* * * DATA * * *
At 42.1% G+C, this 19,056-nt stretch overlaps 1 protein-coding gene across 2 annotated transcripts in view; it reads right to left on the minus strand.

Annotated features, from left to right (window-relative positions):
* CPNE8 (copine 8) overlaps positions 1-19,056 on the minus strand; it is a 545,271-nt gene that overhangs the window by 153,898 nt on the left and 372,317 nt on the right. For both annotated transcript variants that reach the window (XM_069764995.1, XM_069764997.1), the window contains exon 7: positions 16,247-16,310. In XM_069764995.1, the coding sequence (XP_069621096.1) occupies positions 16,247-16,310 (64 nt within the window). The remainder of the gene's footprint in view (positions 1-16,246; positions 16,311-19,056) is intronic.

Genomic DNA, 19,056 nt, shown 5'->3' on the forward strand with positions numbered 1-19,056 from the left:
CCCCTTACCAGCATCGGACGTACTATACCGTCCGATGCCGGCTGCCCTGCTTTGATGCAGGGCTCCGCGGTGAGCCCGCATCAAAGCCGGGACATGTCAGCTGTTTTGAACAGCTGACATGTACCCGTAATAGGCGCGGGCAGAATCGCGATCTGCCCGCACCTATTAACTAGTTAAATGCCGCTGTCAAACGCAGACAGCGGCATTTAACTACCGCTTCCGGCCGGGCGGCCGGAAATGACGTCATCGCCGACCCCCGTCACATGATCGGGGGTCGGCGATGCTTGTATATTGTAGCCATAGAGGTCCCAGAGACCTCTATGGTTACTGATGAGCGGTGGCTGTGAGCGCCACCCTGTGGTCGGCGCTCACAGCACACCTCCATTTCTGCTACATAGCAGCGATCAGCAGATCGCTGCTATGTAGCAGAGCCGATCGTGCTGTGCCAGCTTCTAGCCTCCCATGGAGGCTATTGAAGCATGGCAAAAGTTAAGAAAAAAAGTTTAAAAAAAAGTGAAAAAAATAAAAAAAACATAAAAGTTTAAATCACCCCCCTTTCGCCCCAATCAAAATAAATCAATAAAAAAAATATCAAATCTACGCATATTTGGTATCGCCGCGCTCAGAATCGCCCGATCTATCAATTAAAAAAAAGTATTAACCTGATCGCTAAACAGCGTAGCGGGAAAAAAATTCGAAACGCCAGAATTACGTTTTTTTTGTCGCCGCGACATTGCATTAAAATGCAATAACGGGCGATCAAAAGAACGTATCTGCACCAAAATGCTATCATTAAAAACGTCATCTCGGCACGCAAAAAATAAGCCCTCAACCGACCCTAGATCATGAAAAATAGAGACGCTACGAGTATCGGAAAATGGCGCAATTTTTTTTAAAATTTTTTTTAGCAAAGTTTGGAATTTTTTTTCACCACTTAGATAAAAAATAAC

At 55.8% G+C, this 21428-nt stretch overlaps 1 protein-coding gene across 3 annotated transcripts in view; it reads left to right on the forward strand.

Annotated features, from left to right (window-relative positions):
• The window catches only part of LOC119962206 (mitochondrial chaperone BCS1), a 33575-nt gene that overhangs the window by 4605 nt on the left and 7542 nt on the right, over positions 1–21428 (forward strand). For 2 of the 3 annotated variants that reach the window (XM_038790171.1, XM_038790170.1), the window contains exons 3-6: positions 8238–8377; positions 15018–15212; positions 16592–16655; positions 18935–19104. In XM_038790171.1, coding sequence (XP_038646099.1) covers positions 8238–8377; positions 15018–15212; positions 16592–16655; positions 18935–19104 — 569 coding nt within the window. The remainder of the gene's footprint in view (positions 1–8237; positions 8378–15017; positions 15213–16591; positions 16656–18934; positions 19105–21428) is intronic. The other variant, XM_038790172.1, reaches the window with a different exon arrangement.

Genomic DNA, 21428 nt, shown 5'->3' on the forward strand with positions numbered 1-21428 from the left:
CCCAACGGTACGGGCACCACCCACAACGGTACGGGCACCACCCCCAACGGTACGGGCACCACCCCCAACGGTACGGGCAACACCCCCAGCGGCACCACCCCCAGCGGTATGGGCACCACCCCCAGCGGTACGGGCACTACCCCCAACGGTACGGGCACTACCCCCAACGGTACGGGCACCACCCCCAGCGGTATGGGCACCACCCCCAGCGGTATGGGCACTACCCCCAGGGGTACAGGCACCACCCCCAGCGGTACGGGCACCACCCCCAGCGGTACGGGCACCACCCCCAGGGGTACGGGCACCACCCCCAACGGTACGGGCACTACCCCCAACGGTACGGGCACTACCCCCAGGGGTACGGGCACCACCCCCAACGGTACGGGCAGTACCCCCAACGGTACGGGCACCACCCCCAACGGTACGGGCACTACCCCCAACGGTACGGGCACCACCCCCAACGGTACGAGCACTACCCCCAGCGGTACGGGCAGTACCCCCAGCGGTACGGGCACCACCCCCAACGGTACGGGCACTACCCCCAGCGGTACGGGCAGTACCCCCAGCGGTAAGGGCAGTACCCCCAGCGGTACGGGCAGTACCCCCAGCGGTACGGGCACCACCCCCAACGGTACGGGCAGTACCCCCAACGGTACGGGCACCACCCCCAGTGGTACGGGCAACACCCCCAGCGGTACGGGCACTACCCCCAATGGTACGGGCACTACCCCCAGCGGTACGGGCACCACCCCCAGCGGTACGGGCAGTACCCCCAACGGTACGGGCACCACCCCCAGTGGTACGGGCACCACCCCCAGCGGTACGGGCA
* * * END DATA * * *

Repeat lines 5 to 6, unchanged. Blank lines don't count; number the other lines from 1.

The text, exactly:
CCCCTTACCAGCATCGGACGTACTATACCGTCCGATGCCGGCTGCCCTGCTTTGATGCAGGGCTCCGCGGTGAGCCCGCATCAAAGCCGGGACATGTCAGCTGTTTTGAACAGCTGACATGTACCCGTAATAGGCGCGGGCAGAATCGCGATCTGCCCGCACCTATTAACTAGTTAAATGCCGCTGTCAAACGCAGACAGCGGCATTTAACTACCGCTTCCGGCCGGGCGGCCGGAAATGACGTCATCGCCGACCCCCGTCACATGATCGGGGGTCGGCGATGCTTGTATATTGTAGCCATAGAGGTCCCAGAGACCTCTATGGTTACTGATGAGCGGTGGCTGTGAGCGCCACCCTGTGGTCGGCGCTCACAGCACACCTCCATTTCTGCTACATAGCAGCGATCAGCAGATCGCTGCTATGTAGCAGAGCCGATCGTGCTGTGCCAGCTTCTAGCCTCCCATGGAGGCTATTGAAGCATGGCAAAAGTTAAGAAAAAAAGTTTAAAAAAAAGTGAAAAAAATAAAAAAAACATAAAAGTTTAAATCACCCCCCTTTCGCCCCAATCAAAATAAATCAATAAAAAAAATATCAAATCTACGCATATTTGGTATCGCCGCGCTCAGAATCGCCCGATCTATCAATTAAAAAAAAGTATTAACCTGATCGCTAAACAGCGTAGCGGGAAAAAAATTCGAAACGCCAGAATTACGTTTTTTTTGTCGCCGCGACATTGCATTAAAATGCAATAACGGGCGATCAAAAGAACGTATCTGCACCAAAATGCTATCATTAAAAACGTCATCTCGGCACGCAAAAAATAAGCCCTCAACCGACCCTAGATCATGAAAAATAGAGACGCTACGAGTATCGGAAAATGGCGCAATTTTTTTTAAAATTTTTTTTAGCAAAGTTTGGAATTTTTTTTCACCACTTAGATAAAAAATAAC

At 55.8% G+C, this 21428-nt stretch overlaps 1 protein-coding gene across 3 annotated transcripts in view; it reads left to right on the forward strand.